Parents ask, ‘What’s the right age for a child to learn a musical instrument?’ Evidence has suggested that 9 years of age is a promising window for introducing a musical instrument. Many teachers will not take students until they are at least five years of age. However, this does not mean that the child cannot start to learn before that. The general advice to parents is “expose children to as much music as possible from an early age.” (www.musictoyourhome.com)
Whilst writing this blog I decided to explore whether ‘learning to play a musical instrument, like the violin, could have a positive impact on the symptoms associated with Attention Deficit Disorder (ADD) or Attention Deficit Hyperactive Disorder (ADHD)? Findings have shown that children who suffer from these disorders can gain fruitful benefits from music instruction, see www.connollymusic.com for further information.
Whilst my son no longer has drum kit tuition he did reflect, for the purposes of this blog, on his own experience of learning an instrument as a child. He told me:
- tuition and practice kept him busy
- his school appreciated it
- it made him more ‘well-rounded’
- it had some social benefits – like playing in the school band
My son believes it’s easy to “pick things up” as a child – he likened it to learning a language. He said the ‘enjoyment factor’ was probably the most important thing and that when you are older it’s a ‘cool’ characteristic to have if you play an instrument, especially the guitar or piano. He went on to say however, the downside can be that learning an instrument is time consuming at a high level but it’s the child’s choice to take lessons and learn an instrument so there’s no pressure and he concluded that it can be expensive too. Laura, (Playsafe Manager, Snapdragons) as well as Suzie both played the drums in their childhood too. Laura played in school productions throughout her primary years and felt the drums helped her with rhythm and confidence building. Tia (Playsafe Manager, Willows) still plays the drums today. The drums that Tia plays are the steel drums. These drums are a percussion instrument originating in Trinidad and Tabago, made of an oil drum with one end beaten down and divided by grooves into sections to give different notes.
Tia’s passion for the steel drums (or ‘pans’) is evident when I chat with her. She has been playing the ‘pans’ since the age of 15. Tia was introduced to playing the steel drums by her friends. It was a ‘social thing’ and she stated, in her own words, ‘it was cool’ so joined in and now 10 years later Tia plays in competitions and carnivals and couldn’t imagine a life without playing the ‘steel drums’. Tia plays with Panash-Steel Orchestra (https://panashsteel-uk.com) and 2018 marks the 35th anniversary of the formation of Panash. Panash are officially Croydon Council’s 2019 entry into the London New Years Day Parade. Children as young as 6 years old play with Panash and Tia like others who contributed to this blog firmly believes the advantages of playing the steel drums include: learn self-discipline; learn to read music and follow instruction; learn musical terms and start learning about rhythm and tempo and learn how to be part of a ‘steel band’ family.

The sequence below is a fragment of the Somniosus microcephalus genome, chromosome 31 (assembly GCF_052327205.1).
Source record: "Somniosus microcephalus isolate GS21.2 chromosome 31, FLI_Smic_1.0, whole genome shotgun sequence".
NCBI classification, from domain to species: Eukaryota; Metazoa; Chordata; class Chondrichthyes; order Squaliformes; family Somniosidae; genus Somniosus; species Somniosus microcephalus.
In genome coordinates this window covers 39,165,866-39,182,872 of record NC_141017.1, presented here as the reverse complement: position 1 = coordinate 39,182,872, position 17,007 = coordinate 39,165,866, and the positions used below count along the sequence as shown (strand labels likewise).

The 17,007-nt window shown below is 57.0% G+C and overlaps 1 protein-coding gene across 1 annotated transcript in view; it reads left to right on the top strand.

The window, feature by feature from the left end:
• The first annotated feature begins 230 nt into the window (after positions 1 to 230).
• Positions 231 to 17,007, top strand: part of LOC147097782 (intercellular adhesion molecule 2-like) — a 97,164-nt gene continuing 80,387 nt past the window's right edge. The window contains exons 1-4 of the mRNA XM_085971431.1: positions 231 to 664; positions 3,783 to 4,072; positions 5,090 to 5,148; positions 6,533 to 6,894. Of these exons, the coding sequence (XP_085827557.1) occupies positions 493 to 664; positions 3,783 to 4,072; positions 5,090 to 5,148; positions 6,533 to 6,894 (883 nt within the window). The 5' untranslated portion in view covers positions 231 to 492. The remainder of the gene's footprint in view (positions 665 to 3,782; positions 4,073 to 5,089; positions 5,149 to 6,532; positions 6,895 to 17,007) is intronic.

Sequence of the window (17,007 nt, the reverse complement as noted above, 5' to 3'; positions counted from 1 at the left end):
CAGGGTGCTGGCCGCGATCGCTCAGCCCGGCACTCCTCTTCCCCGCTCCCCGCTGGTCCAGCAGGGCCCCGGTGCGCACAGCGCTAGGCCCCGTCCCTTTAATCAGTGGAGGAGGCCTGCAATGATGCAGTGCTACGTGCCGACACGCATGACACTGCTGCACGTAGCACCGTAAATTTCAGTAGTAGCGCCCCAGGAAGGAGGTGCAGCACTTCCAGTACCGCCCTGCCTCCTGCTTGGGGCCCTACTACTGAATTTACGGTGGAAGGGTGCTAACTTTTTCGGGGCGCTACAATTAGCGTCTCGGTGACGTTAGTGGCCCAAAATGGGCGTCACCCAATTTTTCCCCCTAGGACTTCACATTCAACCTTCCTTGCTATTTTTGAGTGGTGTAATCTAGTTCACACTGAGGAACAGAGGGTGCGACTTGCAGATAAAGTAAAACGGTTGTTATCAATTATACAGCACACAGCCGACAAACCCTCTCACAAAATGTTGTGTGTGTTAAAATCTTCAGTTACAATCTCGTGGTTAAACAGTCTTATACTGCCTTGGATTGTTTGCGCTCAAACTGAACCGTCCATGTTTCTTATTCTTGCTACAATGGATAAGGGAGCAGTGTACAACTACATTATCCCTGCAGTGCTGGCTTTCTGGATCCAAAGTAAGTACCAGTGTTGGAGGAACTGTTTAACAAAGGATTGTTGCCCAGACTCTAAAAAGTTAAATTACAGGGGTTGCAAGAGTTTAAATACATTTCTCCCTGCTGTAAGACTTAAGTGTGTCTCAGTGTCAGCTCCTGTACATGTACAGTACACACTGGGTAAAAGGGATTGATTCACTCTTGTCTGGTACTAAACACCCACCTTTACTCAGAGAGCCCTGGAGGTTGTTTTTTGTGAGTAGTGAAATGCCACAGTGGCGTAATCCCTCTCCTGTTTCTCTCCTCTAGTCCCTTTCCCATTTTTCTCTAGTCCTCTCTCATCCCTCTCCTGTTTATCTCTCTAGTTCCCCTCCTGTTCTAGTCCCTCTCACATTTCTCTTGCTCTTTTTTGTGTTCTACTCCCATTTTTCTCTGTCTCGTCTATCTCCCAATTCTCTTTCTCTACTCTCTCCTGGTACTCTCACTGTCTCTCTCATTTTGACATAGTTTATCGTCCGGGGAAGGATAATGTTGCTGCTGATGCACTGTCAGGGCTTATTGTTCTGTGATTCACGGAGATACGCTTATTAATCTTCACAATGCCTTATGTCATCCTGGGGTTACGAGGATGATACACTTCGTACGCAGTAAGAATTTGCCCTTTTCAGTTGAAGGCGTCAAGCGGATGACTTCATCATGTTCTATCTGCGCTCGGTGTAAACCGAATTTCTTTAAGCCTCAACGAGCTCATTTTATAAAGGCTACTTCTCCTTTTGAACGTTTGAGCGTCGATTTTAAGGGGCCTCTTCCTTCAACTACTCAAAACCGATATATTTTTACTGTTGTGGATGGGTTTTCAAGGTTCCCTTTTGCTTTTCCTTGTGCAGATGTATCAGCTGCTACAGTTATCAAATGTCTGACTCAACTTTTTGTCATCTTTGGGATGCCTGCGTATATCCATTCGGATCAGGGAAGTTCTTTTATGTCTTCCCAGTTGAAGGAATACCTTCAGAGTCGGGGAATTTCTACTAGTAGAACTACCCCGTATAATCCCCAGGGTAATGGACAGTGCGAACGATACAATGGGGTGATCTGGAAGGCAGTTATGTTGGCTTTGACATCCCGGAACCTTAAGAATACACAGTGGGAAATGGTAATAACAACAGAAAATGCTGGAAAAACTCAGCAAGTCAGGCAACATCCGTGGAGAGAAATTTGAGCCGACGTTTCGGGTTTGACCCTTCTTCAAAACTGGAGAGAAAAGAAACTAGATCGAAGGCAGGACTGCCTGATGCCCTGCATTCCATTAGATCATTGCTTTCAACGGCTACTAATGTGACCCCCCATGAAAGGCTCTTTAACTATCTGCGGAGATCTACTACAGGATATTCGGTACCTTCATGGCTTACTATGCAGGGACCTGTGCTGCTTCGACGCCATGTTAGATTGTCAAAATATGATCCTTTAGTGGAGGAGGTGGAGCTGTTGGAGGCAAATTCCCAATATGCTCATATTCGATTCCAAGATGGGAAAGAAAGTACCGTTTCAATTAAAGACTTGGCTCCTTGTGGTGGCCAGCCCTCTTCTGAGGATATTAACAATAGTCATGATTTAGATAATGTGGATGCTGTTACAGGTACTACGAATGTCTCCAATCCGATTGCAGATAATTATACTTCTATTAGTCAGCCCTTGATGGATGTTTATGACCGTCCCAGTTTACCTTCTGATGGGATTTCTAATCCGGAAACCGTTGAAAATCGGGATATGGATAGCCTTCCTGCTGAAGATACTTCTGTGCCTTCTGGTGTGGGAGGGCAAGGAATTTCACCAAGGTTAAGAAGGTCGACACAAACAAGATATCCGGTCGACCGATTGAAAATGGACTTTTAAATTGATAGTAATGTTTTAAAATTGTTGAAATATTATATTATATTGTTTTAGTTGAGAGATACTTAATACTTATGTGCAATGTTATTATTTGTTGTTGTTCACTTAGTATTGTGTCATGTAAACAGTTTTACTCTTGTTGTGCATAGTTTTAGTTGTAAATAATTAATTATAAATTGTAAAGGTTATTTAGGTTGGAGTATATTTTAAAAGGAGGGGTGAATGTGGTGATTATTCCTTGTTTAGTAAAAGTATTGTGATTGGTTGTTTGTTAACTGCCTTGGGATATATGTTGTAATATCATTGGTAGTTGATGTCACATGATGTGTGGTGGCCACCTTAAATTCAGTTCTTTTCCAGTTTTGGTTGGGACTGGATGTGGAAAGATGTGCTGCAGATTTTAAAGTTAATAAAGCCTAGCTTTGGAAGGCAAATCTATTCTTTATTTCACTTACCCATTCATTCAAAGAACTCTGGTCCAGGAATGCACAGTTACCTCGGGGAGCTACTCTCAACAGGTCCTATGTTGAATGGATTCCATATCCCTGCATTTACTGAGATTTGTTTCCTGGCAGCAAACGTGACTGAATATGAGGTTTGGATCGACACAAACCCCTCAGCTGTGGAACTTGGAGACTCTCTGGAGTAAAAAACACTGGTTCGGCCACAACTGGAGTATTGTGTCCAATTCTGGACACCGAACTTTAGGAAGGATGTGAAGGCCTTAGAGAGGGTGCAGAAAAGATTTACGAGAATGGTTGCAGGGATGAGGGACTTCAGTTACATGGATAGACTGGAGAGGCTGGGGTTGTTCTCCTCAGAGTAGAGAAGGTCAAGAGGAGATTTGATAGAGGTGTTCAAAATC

Even though the competitions are fun and exciting the downside is there’s lots of rehearsals and if the band doesn’t come 1st, 2nd, 3rd place in a competition then you have to learn to be humble to others that have won. This in itself can be very upsetting and hard for the younger members of the band. Tia fondly told me that ‘children playing ‘pans’ come alive at competition (what a wonderful sight to see!) Do contact Panash for further information and / or to join by email: firstname.lastname@example.org and follow on Twitter @PanashsteelUK
In September 2019 we at Jancett and JACE look forward to hearing and seeing Panash Steel Orchestra play at our 50th Anniversary Celebratory in-house event.
Does reading this blog trigger thoughts in your head? Does it make you want to pick up on playing your instrument(s) again? Or you may like to learn how to play an instrument. Perhaps it could be one of your New Year’s Resolutions! I hear the words ‘You’re Never too Old’…. Perhaps you’d like to be a rock star!
Blog written by Nicky Hopper, Director, with contributions from her son and colleagues at Jancett and JACE